If we are going to prepare for possible counterinsurgency wars like in Afghanistan, then that requires some major military reform. It also requires a drastic change in the current "transformation" of the military, which will mean less corporate welfare for defense contractors and war profiteers. It's not at all a simple matter of adding more authorized troops strength.
I would also note that the time-frame Perfect Peter Pace mentioned above of two years to train another division also applies to draftees. In other words, if Bush's bet-the-farm "surge" fails, even instituting a draft won't provide anything like immediate relief.
Another of Pat Lang's recent posts that should not go down the memory hole is this one: IO [Information Operations] in the US? Legitimate or not? Sic Semper Tyrannis blog 12/06/06.
In that post, he reminds us of how a bad "lesson of Vietnam" plays into rightwing Republican ideology about the Liberal Press conspiracy:
As I have mentioned before, propaganda and information content management have become major pre-occupations of the US armed forces in the post Vietnam era. Why? It is because all of us who experienced defeat in Vietnam have spent decades trying to understand why that happened and the conclusion reached (mistakenly I think) is that the left successfully propagandized the American people against us and our effort. As a result the military now speaks of "kinetic operations," (fighting with material weapons) and "information operations," (propaganda and media manipulation.
Lang also cites a disturbing example of a serving military officer conducting an illegitimate propaganda function aimed at the American people in the form of this op-ed: Why We Persevere By William Caldwell IV (the chief U.S. military spokesman in Iraq) Washington Post 12/06/06.
This is one of many areas in which the public in general and the Democratic elected officials in particular need to demystify military affairs and take a close look at this kind of activity. One thing that I see from browsing some of the "milblogs" is that they see the feel-good propaganda pieces at the CENTCOM Web site as an alternative source to the Liberal Press that is providing the "real story" of the war in Iraq.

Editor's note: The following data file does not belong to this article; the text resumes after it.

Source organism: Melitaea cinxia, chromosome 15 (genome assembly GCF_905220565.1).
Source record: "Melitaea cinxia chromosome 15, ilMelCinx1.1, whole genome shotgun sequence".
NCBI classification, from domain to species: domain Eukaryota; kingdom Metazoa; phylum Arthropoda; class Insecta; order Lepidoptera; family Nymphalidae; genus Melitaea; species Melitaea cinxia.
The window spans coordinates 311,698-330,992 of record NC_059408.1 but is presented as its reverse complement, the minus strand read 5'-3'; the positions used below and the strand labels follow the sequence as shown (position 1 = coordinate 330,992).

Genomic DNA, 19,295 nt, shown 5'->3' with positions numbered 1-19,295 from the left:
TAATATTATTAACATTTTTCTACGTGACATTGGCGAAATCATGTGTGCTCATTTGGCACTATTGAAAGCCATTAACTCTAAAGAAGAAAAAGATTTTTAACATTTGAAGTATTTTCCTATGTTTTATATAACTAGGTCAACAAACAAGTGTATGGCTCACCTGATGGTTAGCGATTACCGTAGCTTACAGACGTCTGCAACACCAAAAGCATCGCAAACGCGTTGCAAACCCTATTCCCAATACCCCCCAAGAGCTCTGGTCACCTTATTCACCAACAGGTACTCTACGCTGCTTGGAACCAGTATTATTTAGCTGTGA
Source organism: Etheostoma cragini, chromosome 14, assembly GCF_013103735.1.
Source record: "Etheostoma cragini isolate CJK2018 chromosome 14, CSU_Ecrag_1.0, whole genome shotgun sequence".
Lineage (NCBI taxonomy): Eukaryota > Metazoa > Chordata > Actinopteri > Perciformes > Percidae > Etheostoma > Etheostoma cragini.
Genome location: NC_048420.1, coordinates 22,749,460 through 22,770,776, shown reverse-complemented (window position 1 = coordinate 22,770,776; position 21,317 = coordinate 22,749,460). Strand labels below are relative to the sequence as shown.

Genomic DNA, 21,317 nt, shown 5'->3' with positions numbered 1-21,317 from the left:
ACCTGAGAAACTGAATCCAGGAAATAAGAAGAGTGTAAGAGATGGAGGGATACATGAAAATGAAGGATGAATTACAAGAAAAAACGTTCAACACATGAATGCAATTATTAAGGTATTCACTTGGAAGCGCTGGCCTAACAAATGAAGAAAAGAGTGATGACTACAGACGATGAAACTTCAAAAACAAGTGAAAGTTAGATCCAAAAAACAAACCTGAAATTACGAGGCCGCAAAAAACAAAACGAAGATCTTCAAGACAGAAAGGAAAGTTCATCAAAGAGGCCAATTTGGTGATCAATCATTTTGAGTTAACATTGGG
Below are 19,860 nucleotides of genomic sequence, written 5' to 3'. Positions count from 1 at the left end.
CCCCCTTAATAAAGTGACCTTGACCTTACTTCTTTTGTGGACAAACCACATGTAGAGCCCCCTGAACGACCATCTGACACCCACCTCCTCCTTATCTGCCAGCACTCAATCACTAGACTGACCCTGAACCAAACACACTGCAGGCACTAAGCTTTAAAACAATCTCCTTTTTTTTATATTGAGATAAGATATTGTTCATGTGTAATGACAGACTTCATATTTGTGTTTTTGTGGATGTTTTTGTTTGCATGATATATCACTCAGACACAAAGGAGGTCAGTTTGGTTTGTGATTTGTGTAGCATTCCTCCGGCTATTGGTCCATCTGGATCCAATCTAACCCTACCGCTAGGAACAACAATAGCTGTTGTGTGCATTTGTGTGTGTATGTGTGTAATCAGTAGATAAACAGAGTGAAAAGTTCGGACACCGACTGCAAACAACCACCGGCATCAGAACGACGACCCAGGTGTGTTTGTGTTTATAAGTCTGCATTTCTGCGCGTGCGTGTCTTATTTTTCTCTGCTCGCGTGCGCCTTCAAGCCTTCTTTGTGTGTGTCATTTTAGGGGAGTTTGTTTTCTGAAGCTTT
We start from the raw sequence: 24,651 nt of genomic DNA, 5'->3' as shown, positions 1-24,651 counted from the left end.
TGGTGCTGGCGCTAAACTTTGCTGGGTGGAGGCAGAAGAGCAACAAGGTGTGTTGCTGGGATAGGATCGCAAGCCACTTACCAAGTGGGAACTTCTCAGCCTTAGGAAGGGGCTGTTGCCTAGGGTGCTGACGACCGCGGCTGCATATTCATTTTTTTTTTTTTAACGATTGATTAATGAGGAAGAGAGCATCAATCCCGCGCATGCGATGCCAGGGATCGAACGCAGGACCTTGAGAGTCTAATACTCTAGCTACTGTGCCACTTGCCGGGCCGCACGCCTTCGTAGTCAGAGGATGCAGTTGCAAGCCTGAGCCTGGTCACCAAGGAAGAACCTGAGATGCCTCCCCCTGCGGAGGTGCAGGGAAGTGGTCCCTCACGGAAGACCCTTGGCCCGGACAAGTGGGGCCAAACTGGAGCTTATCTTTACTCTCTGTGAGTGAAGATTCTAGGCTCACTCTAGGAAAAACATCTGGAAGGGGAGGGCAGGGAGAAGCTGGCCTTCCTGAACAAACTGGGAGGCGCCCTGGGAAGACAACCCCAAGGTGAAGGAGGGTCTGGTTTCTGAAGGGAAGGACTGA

In The War Managers (1977), Douglas Kinnard reported extensively on the results of a survey he did in 1974 of generals who had served in Vietnam. Their opinions of the news media and their performance during the Vietnam War was a major topic.
Kinnard notes an important turning point early in the war that made the reporters covering Vietnam particularly skeptical of military claims about progress in the war:
In January 1963 there occurred an action the aftermath of which destroyed good relations between the press and the military in South Vietnam — the battle at Ap Bac in the northern Delta between an armored element of the ARVN [South Vietnamese Army] Seventh Division and a Vietcong unit. It was a disaster for the ARVN; yet American headquarters in Saigon referred to it as a victory. The American andBritish correspondents who were there knew otherwise, and reported what they knew. Some stories quoted John Paul Vann, then a lieutenant colonel, on the high quality of the VC and the cowardly actions of the ARVN.